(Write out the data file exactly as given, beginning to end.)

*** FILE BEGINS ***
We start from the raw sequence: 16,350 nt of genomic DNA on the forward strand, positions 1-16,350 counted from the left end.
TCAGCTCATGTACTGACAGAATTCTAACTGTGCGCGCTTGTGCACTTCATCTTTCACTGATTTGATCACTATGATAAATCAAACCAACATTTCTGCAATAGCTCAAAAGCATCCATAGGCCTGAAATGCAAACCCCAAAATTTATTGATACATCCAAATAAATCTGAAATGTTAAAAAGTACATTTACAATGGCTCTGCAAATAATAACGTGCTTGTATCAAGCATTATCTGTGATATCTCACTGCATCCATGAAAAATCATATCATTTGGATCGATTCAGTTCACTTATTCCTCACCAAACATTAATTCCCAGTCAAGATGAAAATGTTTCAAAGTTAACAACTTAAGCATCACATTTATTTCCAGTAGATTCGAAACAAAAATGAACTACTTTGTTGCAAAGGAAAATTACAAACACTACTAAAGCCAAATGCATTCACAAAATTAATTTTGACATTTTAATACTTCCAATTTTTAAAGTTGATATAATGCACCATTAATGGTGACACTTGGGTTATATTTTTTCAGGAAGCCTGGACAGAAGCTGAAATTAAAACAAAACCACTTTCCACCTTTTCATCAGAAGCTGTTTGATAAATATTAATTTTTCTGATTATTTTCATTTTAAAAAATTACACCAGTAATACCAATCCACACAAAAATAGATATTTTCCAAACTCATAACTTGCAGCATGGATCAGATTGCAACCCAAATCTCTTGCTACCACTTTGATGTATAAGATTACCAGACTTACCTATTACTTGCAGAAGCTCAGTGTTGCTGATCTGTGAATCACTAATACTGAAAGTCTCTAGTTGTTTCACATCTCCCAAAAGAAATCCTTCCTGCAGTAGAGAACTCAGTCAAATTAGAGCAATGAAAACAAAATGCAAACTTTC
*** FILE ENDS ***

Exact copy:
We start from the raw sequence: 16,350 nt of genomic DNA on the forward strand, positions 1-16,350 counted from the left end.
TCAGCTCATGTACTGACAGAATTCTAACTGTGCGCGCTTGTGCACTTCATCTTTCACTGATTTGATCACTATGATAAATCAAACCAACATTTCTGCAATAGCTCAAAAGCATCCATAGGCCTGAAATGCAAACCCCAAAATTTATTGATACATCCAAATAAATCTGAAATGTTAAAAAGTACATTTACAATGGCTCTGCAAATAATAACGTGCTTGTATCAAGCATTATCTGTGATATCTCACTGCATCCATGAAAAATCATATCATTTGGATCGATTCAGTTCACTTATTCCTCACCAAACATTAATTCCCAGTCAAGATGAAAATGTTTCAAAGTTAACAACTTAAGCATCACATTTATTTCCAGTAGATTCGAAACAAAAATGAACTACTTTGTTGCAAAGGAAAATTACAAACACTACTAAAGCCAAATGCATTCACAAAATTAATTTTGACATTTTAATACTTCCAATTTTTAAAGTTGATATAATGCACCATTAATGGTGACACTTGGGTTATATTTTTTCAGGAAGCCTGGACAGAAGCTGAAATTAAAACAAAACCACTTTCCACCTTTTCATCAGAAGCTGTTTGATAAATATTAATTTTTCTGATTATTTTCATTTTAAAAAATTACACCAGTAATACCAATCCACACAAAAATAGATATTTTCCAAACTCATAACTTGCAGCATGGATCAGATTGCAACCCAAATCTCTTGCTACCACTTTGATGTATAAGATTACCAGACTTACCTATTACTTGCAGAAGCTCAGTGTTGCTGATCTGTGAATCACTAATACTGAAAGTCTCTAGTTGTTTCACATCTCCCAAAAGAAATCCTTCCTGCAGTAGAGAACTCAGTCAAATTAGAGCAATGAAAACAAAATGCAAACTTTC